Neuberger: ODR may become only route to justice for smaller claims – but Bar is looking for alternatives

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27 April 2016

Neuberger: Bar Council work will still involve technology

Neuberger: Bar Council solution will still involve technology

Online dispute resolution (ODR) could be the only way of ensuring access to justice in moderate-sized claims in future – but the Bar Council is trying to find an alternative that retains hearings, according to the president of the Supreme Court.

Lord Neuberger noted the work being done on ODR by Lord Justice Briggs and the Civil Justice Council working party headed by Professor Richard Susskind, and said that ultimately, an eBay-style system might be the only solution.

“With the high cost of traditional litigation and the shrinking of legal aid for civil cases, it may be the only realistic and proportionate way of achieving access to justice for ordinary people with moderately sized claims,” he said in the keynote address last week to a conference on IT and the law held by the British Irish Commercial Bar Association Law Forum.

However, the judge revealed that “in the search for an alternative”, the Bar Council has set up a committee to look at ways to maintain traditional hearings for moderate claims, but at a lower cost.

He said that if the outcome was successful, it would still be a “victory for technology” – first because IT would inevitably be involved in any solution.

“Secondly”, he continued, “it appears that it was, at least in part, the threat of an ODR system which prodded the Bar Council into appreciating that they had better do something.”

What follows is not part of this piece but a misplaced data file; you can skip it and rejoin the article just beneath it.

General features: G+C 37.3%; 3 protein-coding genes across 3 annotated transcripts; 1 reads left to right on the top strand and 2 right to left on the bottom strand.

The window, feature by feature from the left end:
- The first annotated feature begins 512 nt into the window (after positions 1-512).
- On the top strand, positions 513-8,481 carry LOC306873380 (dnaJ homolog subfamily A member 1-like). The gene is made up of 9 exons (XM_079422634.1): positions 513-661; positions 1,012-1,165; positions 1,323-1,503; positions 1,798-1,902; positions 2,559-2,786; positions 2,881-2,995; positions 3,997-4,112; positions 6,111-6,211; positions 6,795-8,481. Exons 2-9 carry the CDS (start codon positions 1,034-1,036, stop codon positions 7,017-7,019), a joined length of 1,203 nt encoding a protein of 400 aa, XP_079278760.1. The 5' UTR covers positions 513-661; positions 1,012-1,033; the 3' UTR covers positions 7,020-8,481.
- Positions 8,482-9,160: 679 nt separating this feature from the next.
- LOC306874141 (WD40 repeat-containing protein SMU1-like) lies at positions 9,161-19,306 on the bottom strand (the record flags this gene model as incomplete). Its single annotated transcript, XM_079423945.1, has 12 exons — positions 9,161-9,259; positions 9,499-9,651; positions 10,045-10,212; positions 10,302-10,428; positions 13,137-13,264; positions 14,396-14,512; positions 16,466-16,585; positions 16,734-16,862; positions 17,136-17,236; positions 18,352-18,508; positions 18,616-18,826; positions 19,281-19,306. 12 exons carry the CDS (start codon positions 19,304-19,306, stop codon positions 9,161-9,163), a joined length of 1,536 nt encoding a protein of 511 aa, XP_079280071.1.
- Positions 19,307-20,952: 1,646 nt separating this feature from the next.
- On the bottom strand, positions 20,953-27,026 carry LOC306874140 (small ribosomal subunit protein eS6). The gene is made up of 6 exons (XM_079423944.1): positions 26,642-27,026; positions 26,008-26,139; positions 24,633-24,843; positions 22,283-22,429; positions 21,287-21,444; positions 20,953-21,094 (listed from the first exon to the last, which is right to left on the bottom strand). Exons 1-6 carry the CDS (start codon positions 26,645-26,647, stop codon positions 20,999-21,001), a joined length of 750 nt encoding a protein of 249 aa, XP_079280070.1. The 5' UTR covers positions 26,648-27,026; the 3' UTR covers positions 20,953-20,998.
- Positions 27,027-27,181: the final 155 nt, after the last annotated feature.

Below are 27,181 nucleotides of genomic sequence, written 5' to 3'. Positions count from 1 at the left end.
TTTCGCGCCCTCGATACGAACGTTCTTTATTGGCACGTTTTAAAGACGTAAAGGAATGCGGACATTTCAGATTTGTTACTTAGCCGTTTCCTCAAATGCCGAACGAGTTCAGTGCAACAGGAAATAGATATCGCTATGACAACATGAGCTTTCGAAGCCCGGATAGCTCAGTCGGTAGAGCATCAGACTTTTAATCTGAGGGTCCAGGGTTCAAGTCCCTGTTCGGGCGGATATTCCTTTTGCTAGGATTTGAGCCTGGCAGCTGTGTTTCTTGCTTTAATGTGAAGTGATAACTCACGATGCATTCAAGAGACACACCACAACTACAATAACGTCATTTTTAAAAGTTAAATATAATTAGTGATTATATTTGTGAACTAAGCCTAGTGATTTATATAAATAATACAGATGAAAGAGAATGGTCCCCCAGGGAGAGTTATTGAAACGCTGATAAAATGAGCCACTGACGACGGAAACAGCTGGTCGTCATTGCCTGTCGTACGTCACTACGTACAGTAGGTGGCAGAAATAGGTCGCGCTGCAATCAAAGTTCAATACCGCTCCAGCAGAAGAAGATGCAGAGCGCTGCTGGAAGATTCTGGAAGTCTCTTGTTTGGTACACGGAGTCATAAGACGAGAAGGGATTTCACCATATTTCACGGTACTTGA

Lord Neuberger went on to tackle the issue of video technology in courts – as is now present in Supreme Court hearings. He said: “If the public has the right to see, and to be told about, what goes on in the courts, why should we not allow cameras into the courts, so that the public can watch court hearings as they happen streamed into their living rooms or offices?

“It could be said with some force that this is merely the technological extension of the traditional public right to come into court physically. I see no satisfactory answer to this argument so far as hearings without witnesses and juries are concerned.”

However, where juries or witnesses were involved it was “obviously more difficult”, he said, continuing: “Vulnerable, even shy or nervous, people may not be prepared to give evidence, or may not give a good account of themselves if they are being filmed.

“And there is a risk of some witnesses, or even some lawyers… playing to the gallery. Furthermore, in some cases filming may increase the risk of witness or jury intimidation.”

He argued that as a judge his behaviour had been unaffected by moving from the “unfilmed Court of Appeal to the filmed Supreme Court”.

Equally, where no witnesses were present, video-link evidence could be more widely used, he suggested, giving the example of lower value Privy Council cases which could be made cheaper by avoiding the need for advocates to travel to London: “I am unconvinced that evidence by video-link puts anybody at much of a disadvantage at least in a civil case, provided that it is properly supervised.”

Even in criminal cases, he went on, “there must be a powerful case for saying that it should be routine for people in custody pending trial to appear via video-link from prison on interlocutory matters, as now often happens”.

However, he expressed concern at “evidence, which may not be statistically wholly reliable, which suggests that juries may be less likely to convict on the basis of evidence given by video than on the basis of live evidence”.

Turning to the trial process, the judge predicted that hearings involving purely electronic records without hard copies “seems to me to be likely to become the norm, maybe even the invariable practice, in due course”. Meanwhile, the electronic filing of documents should become routine, “at least in big cases”, he added.


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